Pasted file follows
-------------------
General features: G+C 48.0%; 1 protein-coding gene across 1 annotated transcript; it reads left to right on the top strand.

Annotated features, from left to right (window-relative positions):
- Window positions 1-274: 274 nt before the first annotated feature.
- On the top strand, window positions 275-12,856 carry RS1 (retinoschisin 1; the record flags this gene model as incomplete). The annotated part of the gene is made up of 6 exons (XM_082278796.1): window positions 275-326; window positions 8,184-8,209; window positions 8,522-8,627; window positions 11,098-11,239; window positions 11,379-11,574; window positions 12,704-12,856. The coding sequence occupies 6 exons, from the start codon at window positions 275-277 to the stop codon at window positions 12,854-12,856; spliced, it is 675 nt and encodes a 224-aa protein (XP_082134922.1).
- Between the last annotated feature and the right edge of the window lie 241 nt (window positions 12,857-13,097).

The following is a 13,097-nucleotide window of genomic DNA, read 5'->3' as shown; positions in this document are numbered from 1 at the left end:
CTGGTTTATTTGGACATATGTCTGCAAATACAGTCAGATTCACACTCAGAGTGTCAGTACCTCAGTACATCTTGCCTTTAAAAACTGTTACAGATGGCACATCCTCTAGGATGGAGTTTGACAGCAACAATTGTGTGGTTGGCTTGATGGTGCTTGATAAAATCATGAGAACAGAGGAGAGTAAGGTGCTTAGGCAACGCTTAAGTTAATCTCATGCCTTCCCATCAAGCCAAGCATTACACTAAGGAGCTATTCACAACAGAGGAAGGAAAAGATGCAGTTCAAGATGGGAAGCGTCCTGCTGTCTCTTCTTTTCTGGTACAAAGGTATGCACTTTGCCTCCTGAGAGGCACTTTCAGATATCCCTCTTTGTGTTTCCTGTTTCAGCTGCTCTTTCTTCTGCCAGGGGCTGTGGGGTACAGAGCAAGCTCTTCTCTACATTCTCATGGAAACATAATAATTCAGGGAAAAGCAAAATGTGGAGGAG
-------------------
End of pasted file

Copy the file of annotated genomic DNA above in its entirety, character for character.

General features: G+C 48.0%; 1 protein-coding gene across 1 annotated transcript; it reads left to right on the top strand.

Annotated features, from left to right (window-relative positions):
- Window positions 1-274: 274 nt before the first annotated feature.
- On the top strand, window positions 275-12,856 carry RS1 (retinoschisin 1; the record flags this gene model as incomplete). The annotated part of the gene is made up of 6 exons (XM_082278796.1): window positions 275-326; window positions 8,184-8,209; window positions 8,522-8,627; window positions 11,098-11,239; window positions 11,379-11,574; window positions 12,704-12,856. The coding sequence occupies 6 exons, from the start codon at window positions 275-277 to the stop codon at window positions 12,854-12,856; spliced, it is 675 nt and encodes a 224-aa protein (XP_082134922.1).
- Between the last annotated feature and the right edge of the window lie 241 nt (window positions 12,857-13,097).

The following is a 13,097-nucleotide window of genomic DNA, read 5'->3' as shown; positions in this document are numbered from 1 at the left end:
CTGGTTTATTTGGACATATGTCTGCAAATACAGTCAGATTCACACTCAGAGTGTCAGTACCTCAGTACATCTTGCCTTTAAAAACTGTTACAGATGGCACATCCTCTAGGATGGAGTTTGACAGCAACAATTGTGTGGTTGGCTTGATGGTGCTTGATAAAATCATGAGAACAGAGGAGAGTAAGGTGCTTAGGCAACGCTTAAGTTAATCTCATGCCTTCCCATCAAGCCAAGCATTACACTAAGGAGCTATTCACAACAGAGGAAGGAAAAGATGCAGTTCAAGATGGGAAGCGTCCTGCTGTCTCTTCTTTTCTGGTACAAAGGTATGCACTTTGCCTCCTGAGAGGCACTTTCAGATATCCCTCTTTGTGTTTCCTGTTTCAGCTGCTCTTTCTTCTGCCAGGGGCTGTGGGGTACAGAGCAAGCTCTTCTCTACATTCTCATGGAAACATAATAATTCAGGGAAAAGCAAAATGTGGAGGAG